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Author Topic: Help for Kissing Spine, I suspect  (Read 166 times)

fargos handmaiden

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Help for Kissing Spine, I suspect
« on: November 03, 2017, 04:52:48 pm »

Well, my sweet, sweet old guy has shown his first serious complication from old age or whatever caused it...accident? Poor saddle fit? Who knows?

I noticed a bit of an imperfection, a slight lump right in his spine as the back begins to join the hips.  He has not been gaiting worth a flip for a while and even for him, lazier under saddle than usual, but I thought it was the fact that we just don't ride consistently any more and that he did at one point show some pretty strong signs of arthritis.  Supplements seem to have gotten most of the arthritis under control as best I can tell.

However, researching the internet, I figured the bump was kissing spine, also reading that some horses show pain, others not missing a beat.  Well....lucky us! (said sarcastically)>

Tonight per internet I ran my fingers and pressed, not all that hard, along each side of his spine.  About three inches behind the lump, he squealed and kicked out at me, one of his warning kicks...I don't think he intended to really nail me, but it was enough to discourage further poking.  He has never kicked at me before.  Two kicks and two squeals, and I knew just how to translate the squeals, "Ouch that hurt!" and, "Don't you dare do that again!"

He still runs playfully with the herd, a good weight and looks and acts so healthy otherwise.  He is 23.5 years old. 

I have read about surgery, mesotherapy, and shock therapy.  Don't know if any of these things are available in our isolated end-of-the-world location.  Would like to know if any of you have dealt successfully with kissing spine.  Please share your knowledge in detail.  Thank you.

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fargos handmaiden

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Re: Help for Kissing Spine, I suspect
« Reply #1 on: November 04, 2017, 07:53:00 am »

Have vet appffmnt  Mon. But vet does not do me so, shock or Chiron. Only leaves surgery op and he usually sends u to TX A&M. Discouraging
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kckc

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Re: Help for Kissing Spine, I suspect
« Reply #2 on: November 04, 2017, 07:58:48 am »

no personal knowledge at all - heard about it and of course internet ...but in that area isn't there also rackers bump probably better known as hunters bump?   seems everything I read about kissing spine is more in the saddle area??   again, no knowledge so just spouting
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misstux

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Re: Help for Kissing Spine, I suspect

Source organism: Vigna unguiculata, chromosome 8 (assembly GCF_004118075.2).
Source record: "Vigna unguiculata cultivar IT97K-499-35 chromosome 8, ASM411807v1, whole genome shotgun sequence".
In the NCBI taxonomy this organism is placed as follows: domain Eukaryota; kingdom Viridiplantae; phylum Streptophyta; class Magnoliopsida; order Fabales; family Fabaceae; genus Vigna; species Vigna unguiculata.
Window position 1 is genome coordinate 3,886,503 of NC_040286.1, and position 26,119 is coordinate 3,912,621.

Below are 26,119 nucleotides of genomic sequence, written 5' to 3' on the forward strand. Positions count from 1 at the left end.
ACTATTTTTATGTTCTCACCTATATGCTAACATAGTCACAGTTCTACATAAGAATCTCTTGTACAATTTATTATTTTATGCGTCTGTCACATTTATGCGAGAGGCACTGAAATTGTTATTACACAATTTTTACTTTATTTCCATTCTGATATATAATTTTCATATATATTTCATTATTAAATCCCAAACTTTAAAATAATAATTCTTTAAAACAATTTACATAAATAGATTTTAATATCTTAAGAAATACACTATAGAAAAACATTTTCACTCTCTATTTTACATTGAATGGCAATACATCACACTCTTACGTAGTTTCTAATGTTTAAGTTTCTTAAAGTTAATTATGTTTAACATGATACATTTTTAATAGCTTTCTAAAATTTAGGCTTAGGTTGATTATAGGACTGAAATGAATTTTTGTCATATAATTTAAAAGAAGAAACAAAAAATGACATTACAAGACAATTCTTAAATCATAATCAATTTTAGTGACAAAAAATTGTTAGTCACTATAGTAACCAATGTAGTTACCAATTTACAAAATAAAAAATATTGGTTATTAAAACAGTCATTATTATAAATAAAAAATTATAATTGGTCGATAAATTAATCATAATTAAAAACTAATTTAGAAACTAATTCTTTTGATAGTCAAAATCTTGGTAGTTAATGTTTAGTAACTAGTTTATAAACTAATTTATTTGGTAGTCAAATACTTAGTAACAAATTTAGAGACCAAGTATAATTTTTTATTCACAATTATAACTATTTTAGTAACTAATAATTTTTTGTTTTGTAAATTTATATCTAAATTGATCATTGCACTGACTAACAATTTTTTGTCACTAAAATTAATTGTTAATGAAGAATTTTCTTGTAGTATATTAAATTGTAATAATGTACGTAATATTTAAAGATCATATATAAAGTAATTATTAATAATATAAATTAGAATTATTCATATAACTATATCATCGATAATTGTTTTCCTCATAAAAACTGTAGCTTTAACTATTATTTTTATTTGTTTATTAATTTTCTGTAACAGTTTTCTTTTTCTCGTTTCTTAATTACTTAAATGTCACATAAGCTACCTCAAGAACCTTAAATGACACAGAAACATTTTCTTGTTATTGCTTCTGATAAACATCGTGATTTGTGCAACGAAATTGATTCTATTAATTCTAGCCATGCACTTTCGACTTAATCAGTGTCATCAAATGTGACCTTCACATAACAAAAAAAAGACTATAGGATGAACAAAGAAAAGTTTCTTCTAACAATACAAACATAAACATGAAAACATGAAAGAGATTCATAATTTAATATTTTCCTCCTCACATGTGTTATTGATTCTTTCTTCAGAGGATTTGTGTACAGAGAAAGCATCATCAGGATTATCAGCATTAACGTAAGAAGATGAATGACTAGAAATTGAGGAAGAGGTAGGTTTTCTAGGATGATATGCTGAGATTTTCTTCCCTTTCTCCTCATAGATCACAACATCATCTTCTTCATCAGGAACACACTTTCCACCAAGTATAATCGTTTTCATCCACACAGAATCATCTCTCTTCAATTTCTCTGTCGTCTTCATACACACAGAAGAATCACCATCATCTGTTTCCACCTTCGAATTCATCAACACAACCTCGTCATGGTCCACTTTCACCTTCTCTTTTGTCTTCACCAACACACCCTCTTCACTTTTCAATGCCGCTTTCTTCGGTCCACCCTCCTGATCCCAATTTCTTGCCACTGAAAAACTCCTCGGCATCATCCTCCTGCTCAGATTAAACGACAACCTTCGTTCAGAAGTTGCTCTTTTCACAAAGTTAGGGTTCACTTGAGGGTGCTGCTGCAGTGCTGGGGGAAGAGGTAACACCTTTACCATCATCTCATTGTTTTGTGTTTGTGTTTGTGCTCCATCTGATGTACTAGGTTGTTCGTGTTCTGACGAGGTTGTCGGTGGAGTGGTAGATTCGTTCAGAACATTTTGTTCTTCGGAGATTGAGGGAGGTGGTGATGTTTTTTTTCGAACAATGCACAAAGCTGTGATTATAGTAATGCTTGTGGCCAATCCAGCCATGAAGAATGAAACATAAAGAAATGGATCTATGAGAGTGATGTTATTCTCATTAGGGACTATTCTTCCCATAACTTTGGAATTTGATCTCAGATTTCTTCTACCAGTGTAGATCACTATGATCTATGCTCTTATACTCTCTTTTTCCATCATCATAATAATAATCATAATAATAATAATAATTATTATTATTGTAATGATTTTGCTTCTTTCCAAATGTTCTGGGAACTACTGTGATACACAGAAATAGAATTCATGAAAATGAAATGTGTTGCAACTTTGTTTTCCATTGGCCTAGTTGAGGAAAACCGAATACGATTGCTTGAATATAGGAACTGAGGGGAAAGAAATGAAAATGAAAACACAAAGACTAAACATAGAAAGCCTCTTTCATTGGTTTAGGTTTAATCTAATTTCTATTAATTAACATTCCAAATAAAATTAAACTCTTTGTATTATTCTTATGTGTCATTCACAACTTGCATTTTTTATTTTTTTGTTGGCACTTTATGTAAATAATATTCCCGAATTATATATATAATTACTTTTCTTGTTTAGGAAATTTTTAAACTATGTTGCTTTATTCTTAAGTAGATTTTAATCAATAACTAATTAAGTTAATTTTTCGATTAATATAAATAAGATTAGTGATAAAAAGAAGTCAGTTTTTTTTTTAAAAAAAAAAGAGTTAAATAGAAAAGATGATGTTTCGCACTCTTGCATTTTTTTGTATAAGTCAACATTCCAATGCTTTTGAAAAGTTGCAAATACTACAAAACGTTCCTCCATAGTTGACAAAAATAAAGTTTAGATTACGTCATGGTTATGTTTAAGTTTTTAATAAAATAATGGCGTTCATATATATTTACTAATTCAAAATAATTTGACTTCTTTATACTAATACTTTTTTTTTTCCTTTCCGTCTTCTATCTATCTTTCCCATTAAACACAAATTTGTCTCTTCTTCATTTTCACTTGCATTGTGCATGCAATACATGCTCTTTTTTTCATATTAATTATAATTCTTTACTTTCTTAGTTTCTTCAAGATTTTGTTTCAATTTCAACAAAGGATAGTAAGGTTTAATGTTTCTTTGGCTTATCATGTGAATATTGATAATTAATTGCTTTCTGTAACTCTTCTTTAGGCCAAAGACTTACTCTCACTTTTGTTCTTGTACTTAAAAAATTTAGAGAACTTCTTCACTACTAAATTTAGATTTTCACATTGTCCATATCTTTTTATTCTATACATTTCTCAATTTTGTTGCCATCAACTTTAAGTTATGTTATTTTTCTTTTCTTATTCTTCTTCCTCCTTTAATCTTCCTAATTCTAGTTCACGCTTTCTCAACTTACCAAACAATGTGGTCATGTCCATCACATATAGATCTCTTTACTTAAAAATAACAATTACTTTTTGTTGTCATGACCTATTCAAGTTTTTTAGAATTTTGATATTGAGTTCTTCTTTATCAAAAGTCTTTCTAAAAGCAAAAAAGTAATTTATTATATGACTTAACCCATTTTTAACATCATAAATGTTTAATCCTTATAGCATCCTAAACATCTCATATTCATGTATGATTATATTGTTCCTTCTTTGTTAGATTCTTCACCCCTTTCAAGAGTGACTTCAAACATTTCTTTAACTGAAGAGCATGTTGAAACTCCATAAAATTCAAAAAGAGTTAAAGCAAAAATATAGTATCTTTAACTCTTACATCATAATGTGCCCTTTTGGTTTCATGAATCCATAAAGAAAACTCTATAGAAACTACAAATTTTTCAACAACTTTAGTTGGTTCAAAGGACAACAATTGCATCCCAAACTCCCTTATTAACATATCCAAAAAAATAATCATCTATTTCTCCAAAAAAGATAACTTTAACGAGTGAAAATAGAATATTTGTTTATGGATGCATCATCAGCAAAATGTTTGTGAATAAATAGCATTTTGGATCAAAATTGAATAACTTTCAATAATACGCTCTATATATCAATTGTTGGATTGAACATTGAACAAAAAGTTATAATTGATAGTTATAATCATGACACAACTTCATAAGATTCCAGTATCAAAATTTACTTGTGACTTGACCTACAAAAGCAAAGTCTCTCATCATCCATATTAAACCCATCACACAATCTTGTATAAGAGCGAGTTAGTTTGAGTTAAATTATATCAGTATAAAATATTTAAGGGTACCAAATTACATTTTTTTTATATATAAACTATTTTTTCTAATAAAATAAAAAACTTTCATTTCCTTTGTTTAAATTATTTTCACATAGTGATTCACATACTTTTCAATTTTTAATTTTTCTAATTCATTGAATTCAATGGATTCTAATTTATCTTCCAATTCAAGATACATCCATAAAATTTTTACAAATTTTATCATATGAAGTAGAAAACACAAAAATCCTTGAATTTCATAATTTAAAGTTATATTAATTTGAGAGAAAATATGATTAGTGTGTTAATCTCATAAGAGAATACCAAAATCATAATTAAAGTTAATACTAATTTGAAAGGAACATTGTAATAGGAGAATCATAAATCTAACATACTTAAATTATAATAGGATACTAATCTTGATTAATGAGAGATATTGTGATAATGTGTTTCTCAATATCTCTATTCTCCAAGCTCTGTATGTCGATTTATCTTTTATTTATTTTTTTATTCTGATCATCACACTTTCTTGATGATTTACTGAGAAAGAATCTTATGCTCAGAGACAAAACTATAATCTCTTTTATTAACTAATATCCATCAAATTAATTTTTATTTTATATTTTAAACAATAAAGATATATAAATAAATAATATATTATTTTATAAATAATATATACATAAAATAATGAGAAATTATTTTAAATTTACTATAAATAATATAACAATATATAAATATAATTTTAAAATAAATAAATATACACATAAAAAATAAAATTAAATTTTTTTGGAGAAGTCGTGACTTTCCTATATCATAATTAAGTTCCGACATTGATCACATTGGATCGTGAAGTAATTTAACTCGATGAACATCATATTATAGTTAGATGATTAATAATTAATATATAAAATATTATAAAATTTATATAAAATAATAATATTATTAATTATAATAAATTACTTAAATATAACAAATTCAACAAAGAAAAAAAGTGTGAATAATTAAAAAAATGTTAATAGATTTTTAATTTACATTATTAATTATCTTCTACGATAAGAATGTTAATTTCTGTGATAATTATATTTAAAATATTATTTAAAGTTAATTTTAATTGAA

« Reply #3 on: November 04, 2017, 10:38:45 am »

Jean Luc Corneille.  However his written info is extremely technical and his english is very heavily accented.  Go to his website and read.  If you are thinking about buying a dvd I will look for mine so you can decide without spending $$.

Melody
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KysaSD

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Re: Help for Kissing Spine, I suspect
« Reply #4 on: November 04, 2017, 10:42:20 am »

I would certainly suspect a rackers bump, or injury to the muscles and sacroiliac joint before I would suspect kissing spine.
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Kysa, South Dakota, 2 Mountain Horses, a Curly Foxtrotter and a Mini, yes, I am crazy!

TN Trail Rider

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Re: Help for Kissing Spine, I suspect
« Reply #5 on: November 04, 2017, 10:57:31 am »

I have a friend who had the surgery for kissing spine done on her horse last year.  University of TN in Knoxville did the surgery.  It was successful and the horse is now pain free and competing again in endurance.  The surgery cost her $1000 but she said she couldn't get a new horse for that price so she bit the bullet and had the surgery done.  Hasn't regretted it.
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fargos handmaiden

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Re: Help for Kissing Spine, I suspect
« Reply #6 on: November 04, 2017, 06:17:46 pm »

Thanks, everyone.  On rethinking, rereading, I believe you all are right, the one lump not kissing spine, but his sagging back right behind the withers probably is.  Believe the painful lump is not far enough back to be racker's or pacer's bump but he has that too.  I have had to do some soul-searching and am believing I may be responsible for these old age problems now.  Just hope I can reverse.  He has more often done the stepping pace on trail rides than a true running walk.  I was told it was smooth, don't worry about it.  Now I read that this "gait" causes hollowing of the back and high head carriage leading to old age back problems.  Boy, am I kicking myself!!!!!!!!!  I am going to put his saddle and saddle right pad back on him tomorrow to see if that bump in his spine doesn't line up with the very end of the saddle.  Just eyeballing him, I would guess so.  Again I hope not because that would again make me his tormentor.

The treeless saddle is not here yet.  I am hoping we can get an all-clear from vet Monday to continue riding after a recovery period.  The short short ride I had in Hubby's little soft-gel saddle before it slipped backwards and I had to stop, come home, he was performing much better.  But something about that spot on his back really bothers him.  This is all before we have two big trail rides in November.  Had hoped to trade him out every other day with Speedy to build his strength and to give me a break from the fully-charged "French poodle," Speedy!!! 
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